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Find the positive value of $n$ such that the equation $9x^2+nx+1=0$ has exactly one solution in $x$.

 May 14, 2019
 #1
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Ima reformat da question right quick nawmsayn:

 

Find the positive value of \(n\) such that the equation \(9x^2+nx+1=0\) has exactly one solution in \(x\).

 

When working with quadratic equations and the question mentions something about a number of solutions, we definitely want to use the discriminant \(b^2-4ac\).

Let's review what the output of the discriminant tells you about the solutions to a quadratic equation.

 

If \(b^2-4ac > 0\), there are two solutions.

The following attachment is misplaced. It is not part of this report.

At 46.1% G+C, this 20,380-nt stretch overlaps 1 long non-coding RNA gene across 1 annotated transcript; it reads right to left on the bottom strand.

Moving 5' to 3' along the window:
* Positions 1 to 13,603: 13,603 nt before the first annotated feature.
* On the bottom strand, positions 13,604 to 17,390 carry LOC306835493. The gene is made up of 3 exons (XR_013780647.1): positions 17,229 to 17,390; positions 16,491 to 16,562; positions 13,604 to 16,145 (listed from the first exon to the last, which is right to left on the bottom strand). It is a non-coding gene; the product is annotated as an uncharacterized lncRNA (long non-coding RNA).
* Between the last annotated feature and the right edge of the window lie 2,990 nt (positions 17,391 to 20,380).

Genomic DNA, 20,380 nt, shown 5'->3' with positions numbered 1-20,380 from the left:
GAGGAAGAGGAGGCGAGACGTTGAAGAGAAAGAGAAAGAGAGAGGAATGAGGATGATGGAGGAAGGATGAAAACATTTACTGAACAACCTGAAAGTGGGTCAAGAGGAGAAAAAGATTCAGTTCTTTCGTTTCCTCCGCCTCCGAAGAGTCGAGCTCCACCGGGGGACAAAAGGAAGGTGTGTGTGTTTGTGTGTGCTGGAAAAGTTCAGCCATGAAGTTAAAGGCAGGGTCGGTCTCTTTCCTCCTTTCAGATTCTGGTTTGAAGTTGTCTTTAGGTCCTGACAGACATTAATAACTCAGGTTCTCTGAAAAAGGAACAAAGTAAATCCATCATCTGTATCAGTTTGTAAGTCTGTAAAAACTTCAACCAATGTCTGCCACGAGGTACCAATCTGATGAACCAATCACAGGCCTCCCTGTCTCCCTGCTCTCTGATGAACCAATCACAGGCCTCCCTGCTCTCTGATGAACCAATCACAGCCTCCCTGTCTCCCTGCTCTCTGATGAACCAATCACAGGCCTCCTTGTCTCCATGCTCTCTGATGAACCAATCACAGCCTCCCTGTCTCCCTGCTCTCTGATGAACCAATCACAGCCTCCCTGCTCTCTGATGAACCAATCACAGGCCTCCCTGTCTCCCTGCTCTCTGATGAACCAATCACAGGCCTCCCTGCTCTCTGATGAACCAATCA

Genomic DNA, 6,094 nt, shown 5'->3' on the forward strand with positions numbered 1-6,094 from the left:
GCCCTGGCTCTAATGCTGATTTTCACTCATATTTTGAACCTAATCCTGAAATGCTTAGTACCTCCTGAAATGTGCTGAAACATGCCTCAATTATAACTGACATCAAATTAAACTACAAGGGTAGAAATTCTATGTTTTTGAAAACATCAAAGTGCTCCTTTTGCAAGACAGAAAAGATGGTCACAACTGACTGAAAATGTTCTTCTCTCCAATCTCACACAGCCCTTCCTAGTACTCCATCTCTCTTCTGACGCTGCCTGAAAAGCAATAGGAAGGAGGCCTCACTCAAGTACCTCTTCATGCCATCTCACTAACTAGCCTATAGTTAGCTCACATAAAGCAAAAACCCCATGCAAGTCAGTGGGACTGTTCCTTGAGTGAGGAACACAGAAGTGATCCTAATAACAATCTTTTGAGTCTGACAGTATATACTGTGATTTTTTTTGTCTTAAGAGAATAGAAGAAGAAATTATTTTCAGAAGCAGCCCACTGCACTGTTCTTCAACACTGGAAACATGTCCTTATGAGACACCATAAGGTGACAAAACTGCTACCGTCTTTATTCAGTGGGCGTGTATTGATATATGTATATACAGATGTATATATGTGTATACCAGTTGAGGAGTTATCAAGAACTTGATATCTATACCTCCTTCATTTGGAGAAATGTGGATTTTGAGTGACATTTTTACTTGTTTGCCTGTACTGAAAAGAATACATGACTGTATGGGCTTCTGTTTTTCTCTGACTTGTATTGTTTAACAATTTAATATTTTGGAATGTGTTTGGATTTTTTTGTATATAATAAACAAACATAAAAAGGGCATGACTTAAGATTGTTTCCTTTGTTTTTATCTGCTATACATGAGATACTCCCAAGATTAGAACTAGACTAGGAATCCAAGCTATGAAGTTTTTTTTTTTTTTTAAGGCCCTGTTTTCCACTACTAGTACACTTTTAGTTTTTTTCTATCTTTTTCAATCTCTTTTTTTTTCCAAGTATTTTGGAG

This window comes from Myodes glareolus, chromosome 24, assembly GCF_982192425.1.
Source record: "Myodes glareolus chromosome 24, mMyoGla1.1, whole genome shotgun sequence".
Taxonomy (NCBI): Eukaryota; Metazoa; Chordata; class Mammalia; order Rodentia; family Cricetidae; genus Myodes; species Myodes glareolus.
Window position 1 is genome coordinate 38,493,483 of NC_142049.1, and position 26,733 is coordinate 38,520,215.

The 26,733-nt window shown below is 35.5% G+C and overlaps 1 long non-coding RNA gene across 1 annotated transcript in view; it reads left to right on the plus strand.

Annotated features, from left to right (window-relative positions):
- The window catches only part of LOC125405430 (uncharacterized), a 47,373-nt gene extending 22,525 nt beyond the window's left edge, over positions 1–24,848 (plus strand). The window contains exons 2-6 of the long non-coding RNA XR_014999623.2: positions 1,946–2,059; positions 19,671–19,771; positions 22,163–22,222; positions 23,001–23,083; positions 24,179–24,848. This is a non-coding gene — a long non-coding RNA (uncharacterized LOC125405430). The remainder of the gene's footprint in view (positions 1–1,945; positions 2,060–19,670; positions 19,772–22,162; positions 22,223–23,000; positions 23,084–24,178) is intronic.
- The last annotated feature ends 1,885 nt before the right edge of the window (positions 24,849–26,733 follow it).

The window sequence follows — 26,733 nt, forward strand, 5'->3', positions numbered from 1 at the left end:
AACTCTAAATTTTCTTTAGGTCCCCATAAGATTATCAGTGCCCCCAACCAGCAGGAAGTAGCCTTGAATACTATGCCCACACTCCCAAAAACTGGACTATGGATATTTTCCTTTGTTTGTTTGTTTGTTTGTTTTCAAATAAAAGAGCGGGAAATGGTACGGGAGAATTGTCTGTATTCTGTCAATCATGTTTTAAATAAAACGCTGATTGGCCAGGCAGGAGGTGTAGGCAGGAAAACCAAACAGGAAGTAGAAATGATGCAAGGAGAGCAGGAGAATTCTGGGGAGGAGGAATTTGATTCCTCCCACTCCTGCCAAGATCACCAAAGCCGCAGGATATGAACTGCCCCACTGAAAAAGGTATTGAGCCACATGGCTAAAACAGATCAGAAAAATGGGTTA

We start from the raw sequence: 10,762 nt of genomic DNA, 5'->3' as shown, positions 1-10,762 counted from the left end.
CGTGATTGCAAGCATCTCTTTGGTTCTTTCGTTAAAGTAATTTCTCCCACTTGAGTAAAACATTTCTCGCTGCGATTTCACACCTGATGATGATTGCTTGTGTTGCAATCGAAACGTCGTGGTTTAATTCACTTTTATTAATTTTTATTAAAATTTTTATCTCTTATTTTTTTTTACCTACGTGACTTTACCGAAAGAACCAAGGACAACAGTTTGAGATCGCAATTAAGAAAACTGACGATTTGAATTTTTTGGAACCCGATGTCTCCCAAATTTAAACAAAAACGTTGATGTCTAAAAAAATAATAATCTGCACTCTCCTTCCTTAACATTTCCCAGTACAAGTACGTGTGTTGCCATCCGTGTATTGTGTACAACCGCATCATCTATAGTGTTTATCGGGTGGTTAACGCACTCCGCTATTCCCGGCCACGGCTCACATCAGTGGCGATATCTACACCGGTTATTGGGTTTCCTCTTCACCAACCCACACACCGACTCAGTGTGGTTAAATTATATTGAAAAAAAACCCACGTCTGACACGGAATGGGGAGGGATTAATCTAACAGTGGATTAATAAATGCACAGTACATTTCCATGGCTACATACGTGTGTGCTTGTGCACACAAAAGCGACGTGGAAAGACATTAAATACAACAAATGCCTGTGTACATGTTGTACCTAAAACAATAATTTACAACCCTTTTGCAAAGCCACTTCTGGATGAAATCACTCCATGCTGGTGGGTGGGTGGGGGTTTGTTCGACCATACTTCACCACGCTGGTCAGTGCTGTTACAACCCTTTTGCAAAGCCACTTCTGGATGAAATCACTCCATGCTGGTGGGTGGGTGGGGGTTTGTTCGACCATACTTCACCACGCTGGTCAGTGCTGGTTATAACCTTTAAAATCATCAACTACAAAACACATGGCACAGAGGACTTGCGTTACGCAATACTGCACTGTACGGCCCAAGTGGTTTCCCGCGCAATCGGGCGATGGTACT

If \(b^2-4ac = 0\), there is one solution.

If \(b^2-4ac < 0\), there are no solutions.

 

Since we want only one solution, we want \(b^2-4ac = 0\). Where currently \(a = 9, b = n, c = 1\)

\(b^2 - 4ac = 0 \rightarrow n^2 - 4(9)(1) = 0\rightarrow n^2 = 36 \rightarrow n = \pm 6\)

The question asks for the positive value of \(n\), therefore \(n = 6\)

.
 May 14, 2019

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